Ireland's top university has rejected renewed efforts in the 40-year battle to have the priceless Book of Kells returned to its home town.
Trinity College Dublin has dismissed the latest attempts by campaigners to strike a deal to share the world-renowned ancient manuscripts.
Despite several failed attempts at a homecoming, council and tourism bosses in the Co Meath town have revived efforts to haggle with academics and in a bid to boost tourism.
But Trinity chiefs rejected the approach, citing preservation, safety and security of the irreplaceable manuscript.
"Its display and storage are subject to very careful environmental controls and security. Additionally, a team of conservation specialists in the library's conservation department look after the manuscript's preservation," said a college spokeswoman.
"The preservation, safety and security of the manuscript are paramount in relation to requests for loan received by Trinity College."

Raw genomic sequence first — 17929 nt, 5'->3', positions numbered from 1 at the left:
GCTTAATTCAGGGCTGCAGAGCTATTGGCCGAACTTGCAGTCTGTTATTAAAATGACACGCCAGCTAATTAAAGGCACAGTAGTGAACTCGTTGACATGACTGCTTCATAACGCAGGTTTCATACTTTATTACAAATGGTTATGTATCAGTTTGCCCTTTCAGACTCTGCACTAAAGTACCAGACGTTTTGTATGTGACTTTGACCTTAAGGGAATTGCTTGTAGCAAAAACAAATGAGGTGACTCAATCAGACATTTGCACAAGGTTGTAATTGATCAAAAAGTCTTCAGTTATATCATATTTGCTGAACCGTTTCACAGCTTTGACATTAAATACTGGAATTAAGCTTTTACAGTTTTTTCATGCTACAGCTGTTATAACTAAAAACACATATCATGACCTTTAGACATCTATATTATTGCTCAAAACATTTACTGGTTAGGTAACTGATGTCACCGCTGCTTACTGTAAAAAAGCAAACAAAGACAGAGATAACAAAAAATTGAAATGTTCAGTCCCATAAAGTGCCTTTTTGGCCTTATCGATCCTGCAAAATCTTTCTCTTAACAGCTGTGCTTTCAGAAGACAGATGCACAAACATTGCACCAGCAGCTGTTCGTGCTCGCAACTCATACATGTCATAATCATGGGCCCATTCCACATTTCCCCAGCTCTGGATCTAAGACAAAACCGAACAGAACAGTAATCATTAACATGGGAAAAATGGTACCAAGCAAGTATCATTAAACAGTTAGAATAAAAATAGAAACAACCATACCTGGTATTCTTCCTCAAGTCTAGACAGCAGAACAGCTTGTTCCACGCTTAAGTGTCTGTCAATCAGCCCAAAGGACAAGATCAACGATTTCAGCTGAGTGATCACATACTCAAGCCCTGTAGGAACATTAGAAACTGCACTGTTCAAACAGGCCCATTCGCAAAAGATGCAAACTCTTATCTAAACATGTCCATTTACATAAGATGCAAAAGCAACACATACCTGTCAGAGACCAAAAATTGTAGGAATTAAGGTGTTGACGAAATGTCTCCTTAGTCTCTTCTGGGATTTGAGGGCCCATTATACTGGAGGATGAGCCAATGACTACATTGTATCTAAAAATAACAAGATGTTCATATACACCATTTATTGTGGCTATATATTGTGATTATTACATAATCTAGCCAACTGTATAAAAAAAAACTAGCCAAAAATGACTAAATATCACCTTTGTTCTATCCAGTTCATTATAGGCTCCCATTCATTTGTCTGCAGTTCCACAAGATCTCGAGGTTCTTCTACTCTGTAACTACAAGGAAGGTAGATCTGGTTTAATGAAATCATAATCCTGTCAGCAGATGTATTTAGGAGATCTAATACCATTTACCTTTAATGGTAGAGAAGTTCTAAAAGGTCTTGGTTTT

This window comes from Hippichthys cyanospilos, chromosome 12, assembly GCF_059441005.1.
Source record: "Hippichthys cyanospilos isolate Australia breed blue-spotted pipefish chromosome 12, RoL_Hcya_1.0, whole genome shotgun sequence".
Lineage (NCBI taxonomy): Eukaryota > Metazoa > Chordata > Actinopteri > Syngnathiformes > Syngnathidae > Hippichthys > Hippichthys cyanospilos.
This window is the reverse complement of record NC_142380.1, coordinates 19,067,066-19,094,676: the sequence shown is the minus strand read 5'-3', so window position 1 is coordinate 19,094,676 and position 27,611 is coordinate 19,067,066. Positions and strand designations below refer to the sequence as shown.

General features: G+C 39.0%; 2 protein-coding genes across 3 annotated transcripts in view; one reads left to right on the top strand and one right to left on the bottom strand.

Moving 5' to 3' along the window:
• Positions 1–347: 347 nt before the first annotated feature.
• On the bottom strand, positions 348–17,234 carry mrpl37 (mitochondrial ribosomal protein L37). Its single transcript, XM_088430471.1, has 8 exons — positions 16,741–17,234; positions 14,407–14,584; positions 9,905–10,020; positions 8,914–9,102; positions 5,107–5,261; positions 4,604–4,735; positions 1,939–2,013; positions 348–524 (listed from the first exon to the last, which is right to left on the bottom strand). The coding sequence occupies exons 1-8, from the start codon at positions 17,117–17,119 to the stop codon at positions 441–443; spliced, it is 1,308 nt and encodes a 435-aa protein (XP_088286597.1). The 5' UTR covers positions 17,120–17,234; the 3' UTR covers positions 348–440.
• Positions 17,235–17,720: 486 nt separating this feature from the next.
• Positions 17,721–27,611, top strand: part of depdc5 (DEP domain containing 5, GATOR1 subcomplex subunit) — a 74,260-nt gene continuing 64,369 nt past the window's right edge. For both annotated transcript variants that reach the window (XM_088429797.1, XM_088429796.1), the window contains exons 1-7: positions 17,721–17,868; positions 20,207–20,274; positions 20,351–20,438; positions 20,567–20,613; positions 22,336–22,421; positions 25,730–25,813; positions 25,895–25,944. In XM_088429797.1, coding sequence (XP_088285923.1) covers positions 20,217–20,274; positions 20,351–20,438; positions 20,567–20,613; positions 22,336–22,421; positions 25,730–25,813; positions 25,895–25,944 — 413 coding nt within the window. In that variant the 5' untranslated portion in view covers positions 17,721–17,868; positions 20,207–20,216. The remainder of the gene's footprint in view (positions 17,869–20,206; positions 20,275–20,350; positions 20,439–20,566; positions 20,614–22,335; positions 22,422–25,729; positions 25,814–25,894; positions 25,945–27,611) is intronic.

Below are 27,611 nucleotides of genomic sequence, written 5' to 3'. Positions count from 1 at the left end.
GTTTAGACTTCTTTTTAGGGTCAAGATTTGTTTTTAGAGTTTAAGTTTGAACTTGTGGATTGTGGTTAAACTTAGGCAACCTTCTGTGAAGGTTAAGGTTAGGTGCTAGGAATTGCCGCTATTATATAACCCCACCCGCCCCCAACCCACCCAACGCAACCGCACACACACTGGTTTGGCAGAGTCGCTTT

Aidan Wall, chairman of Kells Tourism Forum, said a deal to share the famous works would bring tourists to both Trinity and Kells.
"We believe by having part of the book in Kells and part in Trinity the total number of visitors overall would be increased - we are not out to do any harm," he said.
"I think it's time to share it. There's no reason two volumes or one volume could not be in Kells."
The ornate Book of Kells containing the four Gospels in Latin was written around the year 800 and taken to Trinity by Henry Jones, an officer in Oliver Cromwell's army, after it was discovered in 1654 in St Columba's Church in Meath.